Austin Mayor Steve Adler recently wrote a piece for the Texas Tribune (re-published in the Star-Telegram Sept. 17) giving his take on Austin’s lawsuit against its own Central Appraisal District.
The city’s suit alleges that some property has been under-appraised.
Adler and his lawsuit complain that tax code section 42.26, which requires that property taxation be “equal and uniform,” is somehow “unfair” to the government. The truth is that section 42.26 is simply a codification of the Texas Constitution’s mandate that all taxation shall be “equal and uniform.”
Indeed, similar language appears in the constitutions of each of the 50 states and derives from the United States Constitution itself.
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Were such mandates not constitutionally guaranteed, taxing authorities would be free to single out individuals or classes of individuals and their property and literally tax them out of existence.
Every single court that has considered the issue, including the United States and Texas supreme courts, has held that “when market value and equality and uniformity are in tension, equality and uniformity will prevail.”
The reasons are clear. It is for the protection of the taxpayers from government tyranny in the form of excessive taxation. If that principle is perceived as “unfair” by some government, then that government does not understand its role in our democracy.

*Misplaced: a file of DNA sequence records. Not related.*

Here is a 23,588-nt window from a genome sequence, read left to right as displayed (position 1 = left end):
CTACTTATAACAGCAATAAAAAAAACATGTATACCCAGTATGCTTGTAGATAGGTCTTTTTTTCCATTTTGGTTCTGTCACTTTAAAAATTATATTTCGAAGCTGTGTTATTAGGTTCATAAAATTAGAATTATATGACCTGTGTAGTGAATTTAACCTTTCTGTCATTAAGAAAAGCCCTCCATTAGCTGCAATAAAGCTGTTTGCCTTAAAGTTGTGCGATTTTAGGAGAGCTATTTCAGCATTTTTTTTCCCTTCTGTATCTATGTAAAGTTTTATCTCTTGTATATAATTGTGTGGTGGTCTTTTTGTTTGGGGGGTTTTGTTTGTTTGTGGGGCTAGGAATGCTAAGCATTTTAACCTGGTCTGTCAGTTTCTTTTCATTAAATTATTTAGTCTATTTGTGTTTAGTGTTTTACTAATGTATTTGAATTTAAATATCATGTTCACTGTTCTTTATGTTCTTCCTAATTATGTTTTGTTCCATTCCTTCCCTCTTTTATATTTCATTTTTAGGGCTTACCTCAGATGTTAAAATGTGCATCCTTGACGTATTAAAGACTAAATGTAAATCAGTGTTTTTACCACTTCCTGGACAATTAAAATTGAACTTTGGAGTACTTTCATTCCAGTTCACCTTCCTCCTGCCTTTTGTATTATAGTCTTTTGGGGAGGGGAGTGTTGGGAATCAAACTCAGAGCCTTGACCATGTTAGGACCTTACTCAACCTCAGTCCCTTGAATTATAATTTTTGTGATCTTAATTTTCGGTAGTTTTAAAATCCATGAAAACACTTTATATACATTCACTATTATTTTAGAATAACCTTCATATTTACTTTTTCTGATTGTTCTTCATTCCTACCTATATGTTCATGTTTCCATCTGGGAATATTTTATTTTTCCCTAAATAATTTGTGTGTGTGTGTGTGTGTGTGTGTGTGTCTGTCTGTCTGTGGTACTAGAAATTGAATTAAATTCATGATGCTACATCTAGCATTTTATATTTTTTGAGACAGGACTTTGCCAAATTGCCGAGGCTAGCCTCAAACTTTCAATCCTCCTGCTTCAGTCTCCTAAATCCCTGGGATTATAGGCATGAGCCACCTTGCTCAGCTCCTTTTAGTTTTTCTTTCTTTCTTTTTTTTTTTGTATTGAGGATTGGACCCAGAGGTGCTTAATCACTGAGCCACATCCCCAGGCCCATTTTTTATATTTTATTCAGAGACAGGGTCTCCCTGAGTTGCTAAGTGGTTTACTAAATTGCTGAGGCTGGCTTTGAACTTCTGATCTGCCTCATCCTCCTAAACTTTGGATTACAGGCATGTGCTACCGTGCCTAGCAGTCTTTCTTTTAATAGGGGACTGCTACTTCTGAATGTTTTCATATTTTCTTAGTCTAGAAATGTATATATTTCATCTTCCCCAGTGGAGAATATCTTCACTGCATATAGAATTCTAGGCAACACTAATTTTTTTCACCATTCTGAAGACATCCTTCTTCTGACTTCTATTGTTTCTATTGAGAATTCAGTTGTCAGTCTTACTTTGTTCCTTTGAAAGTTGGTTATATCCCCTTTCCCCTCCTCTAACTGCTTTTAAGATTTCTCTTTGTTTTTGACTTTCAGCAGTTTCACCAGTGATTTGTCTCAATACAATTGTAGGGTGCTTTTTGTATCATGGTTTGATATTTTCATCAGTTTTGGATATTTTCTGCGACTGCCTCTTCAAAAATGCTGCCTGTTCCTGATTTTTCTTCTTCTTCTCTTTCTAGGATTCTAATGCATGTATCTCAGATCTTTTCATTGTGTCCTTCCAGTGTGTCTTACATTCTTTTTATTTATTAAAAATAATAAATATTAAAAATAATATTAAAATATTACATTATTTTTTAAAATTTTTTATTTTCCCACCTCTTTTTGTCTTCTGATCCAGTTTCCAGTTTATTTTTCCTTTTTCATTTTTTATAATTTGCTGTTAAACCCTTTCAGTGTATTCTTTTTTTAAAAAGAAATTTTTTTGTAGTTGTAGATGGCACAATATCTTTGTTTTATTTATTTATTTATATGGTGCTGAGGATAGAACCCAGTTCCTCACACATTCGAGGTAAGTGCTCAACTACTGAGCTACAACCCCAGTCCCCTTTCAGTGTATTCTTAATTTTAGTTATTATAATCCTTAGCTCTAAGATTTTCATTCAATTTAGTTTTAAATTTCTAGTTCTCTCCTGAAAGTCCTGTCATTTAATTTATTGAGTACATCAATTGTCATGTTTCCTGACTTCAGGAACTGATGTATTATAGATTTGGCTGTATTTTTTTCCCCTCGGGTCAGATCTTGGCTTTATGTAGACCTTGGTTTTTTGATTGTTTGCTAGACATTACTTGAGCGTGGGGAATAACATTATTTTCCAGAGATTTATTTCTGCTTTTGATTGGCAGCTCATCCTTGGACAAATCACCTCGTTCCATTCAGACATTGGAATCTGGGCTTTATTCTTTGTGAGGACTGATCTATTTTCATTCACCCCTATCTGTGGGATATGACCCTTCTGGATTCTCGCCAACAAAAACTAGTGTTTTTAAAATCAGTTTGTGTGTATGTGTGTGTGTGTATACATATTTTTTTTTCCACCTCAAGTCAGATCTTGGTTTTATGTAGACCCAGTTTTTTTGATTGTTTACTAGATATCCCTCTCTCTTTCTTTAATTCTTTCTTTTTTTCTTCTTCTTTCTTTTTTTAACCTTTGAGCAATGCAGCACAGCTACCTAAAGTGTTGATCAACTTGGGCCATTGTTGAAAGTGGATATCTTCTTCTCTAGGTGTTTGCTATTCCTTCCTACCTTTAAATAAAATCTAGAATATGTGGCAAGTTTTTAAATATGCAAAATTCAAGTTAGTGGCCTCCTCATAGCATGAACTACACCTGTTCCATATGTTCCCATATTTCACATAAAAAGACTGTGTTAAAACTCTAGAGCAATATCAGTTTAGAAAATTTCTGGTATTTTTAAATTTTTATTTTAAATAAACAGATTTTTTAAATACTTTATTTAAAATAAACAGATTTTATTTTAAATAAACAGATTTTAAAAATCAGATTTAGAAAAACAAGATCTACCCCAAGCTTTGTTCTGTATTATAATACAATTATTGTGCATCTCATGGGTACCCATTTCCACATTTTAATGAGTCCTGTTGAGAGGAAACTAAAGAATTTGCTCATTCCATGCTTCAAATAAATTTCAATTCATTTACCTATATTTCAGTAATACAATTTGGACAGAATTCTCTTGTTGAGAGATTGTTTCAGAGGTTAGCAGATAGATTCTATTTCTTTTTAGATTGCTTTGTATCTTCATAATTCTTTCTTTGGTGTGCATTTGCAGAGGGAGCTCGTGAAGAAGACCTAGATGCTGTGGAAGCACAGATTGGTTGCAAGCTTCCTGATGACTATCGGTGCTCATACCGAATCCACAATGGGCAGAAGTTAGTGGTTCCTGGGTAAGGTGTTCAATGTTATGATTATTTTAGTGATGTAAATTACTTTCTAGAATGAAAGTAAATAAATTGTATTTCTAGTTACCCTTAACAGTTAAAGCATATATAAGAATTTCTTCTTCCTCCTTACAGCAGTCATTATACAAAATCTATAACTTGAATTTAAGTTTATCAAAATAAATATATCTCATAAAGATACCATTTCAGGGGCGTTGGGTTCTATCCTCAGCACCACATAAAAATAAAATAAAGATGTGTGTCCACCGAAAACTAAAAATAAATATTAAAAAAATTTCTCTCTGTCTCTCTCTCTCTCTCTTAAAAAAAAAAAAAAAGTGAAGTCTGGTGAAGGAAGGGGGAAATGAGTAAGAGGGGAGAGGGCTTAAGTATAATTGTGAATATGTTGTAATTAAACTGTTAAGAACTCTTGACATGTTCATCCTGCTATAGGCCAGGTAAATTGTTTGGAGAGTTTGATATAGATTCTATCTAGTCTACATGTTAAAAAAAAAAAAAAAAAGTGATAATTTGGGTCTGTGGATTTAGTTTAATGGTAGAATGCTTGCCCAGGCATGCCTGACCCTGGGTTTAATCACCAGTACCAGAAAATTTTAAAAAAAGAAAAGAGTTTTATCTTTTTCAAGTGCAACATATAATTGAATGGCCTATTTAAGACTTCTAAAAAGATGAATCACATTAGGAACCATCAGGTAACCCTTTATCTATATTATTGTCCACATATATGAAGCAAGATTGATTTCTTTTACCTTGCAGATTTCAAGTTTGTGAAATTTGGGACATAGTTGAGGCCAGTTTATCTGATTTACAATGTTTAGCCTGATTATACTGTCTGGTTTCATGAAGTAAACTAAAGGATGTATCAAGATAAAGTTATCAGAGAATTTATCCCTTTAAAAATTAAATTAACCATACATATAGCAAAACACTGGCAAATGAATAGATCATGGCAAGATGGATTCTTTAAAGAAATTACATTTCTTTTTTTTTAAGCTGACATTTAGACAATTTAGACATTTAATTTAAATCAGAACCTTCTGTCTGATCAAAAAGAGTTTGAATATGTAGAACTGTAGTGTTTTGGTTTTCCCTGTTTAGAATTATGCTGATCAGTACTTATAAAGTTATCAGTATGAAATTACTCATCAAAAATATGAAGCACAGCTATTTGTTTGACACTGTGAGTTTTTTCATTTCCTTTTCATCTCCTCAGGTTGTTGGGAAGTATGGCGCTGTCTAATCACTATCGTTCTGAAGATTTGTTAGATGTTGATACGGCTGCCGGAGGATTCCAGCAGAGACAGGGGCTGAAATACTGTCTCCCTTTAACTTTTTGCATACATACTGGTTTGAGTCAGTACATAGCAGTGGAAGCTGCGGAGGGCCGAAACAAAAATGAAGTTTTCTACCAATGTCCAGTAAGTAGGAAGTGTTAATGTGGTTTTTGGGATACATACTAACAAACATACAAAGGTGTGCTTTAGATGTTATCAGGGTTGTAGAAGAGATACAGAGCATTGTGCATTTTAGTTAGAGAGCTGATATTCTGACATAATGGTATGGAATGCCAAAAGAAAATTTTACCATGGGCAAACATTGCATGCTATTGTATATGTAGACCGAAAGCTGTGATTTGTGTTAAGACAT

The statute that Adler (and many appraisal districts around the state) complain of is simple in its application.
It merely provides that if your property is over-appraised when compared with a “reasonable number of similar properties, appropriately adjusted,” you are entitled to have your property value lowered to the same level as your neighbors for that year.
Since appraisal districts are required to appraise all property in each succeeding year, your “reduction” only survives into the following year(s) if the appraisal district thereafter fails to do its job (equally appraise everyone) in succeeding years after having their errors pointed out and demonstrated to them by aggrieved taxpayers.
Indeed, the system actually has the effect of adding value to the rolls, which is the opposite of what Adler suggests.
No better case in point than Austin. As Adler says, Austin “just lowered tax rates for the first time in 25 years.”
What he doesn’t tell you is why. It is because that, after numerous successful challenges to property appraisals by taxpayers on an “equal and uniform” basis in recent years, Austin’s Travis Central Appraisal District raised the values of most major commercial properties in Austin by some 22 percent!
As everyone knows, increasing appraisals increases taxes without the politicians having to raise the tax rate. Is that why Adler thinks the system is “unfair” to the city of Austin and its politicians (including Adler) who set tax rates?
The bottom line is this: Appraisal districts and taxing units don’t like this law because it subjects appraisals to scrutiny on the basis of whether they are “fair and equal” as the constitution requires.
The law simply forces appraisal districts to do their jobs and places incentives upon the appraisal districts’ mandated duties to do fair and equal appraisals.
If the appraisal districts don’t do their jobs, the law allows the aggrieved taxpayer to obtain relief, most often without even having to hire lawyers. Adler and his lawsuit want to take this right away.
I’m always leery when the government complains that some law isn’t treating it fairly.
Who makes the law? Not me. Not you. The government does. The law, in its application, should protect people from the government, not the government from the people.
Robert John Myers is a property tax lawyer in Fort Worth who has been representing the interests and rights of taxpayers throughout Texas for more than 30 years.